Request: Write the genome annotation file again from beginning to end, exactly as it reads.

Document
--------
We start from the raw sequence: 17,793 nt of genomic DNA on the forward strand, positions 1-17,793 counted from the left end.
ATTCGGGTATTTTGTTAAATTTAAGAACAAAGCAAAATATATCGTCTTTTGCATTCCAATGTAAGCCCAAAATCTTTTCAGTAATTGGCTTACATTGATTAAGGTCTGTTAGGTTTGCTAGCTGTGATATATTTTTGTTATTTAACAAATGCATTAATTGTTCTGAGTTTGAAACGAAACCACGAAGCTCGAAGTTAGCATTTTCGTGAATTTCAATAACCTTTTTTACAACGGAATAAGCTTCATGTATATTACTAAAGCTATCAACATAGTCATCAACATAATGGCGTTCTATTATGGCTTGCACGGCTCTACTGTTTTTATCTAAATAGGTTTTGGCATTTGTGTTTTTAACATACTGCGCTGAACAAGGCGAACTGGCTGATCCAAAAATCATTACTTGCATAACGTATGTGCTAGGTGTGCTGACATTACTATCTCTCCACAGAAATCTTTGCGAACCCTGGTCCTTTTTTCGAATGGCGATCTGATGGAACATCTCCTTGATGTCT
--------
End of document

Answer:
We start from the raw sequence: 17,793 nt of genomic DNA on the forward strand, positions 1-17,793 counted from the left end.
ATTCGGGTATTTTGTTAAATTTAAGAACAAAGCAAAATATATCGTCTTTTGCATTCCAATGTAAGCCCAAAATCTTTTCAGTAATTGGCTTACATTGATTAAGGTCTGTTAGGTTTGCTAGCTGTGATATATTTTTGTTATTTAACAAATGCATTAATTGTTCTGAGTTTGAAACGAAACCACGAAGCTCGAAGTTAGCATTTTCGTGAATTTCAATAACCTTTTTTACAACGGAATAAGCTTCATGTATATTACTAAAGCTATCAACATAGTCATCAACATAATGGCGTTCTATTATGGCTTGCACGGCTCTACTGTTTTTATCTAAATAGGTTTTGGCATTTGTGTTTTTAACATACTGCGCTGAACAAGGCGAACTGGCTGATCCAAAAATCATTACTTGCATAACGTATGTGCTAGGTGTGCTGACATTACTATCTCTCCACAGAAATCTTTGCGAACCCTGGTCCTTTTTTCGAATGGCGATCTGATGGAACATCTCCTTGATGTCT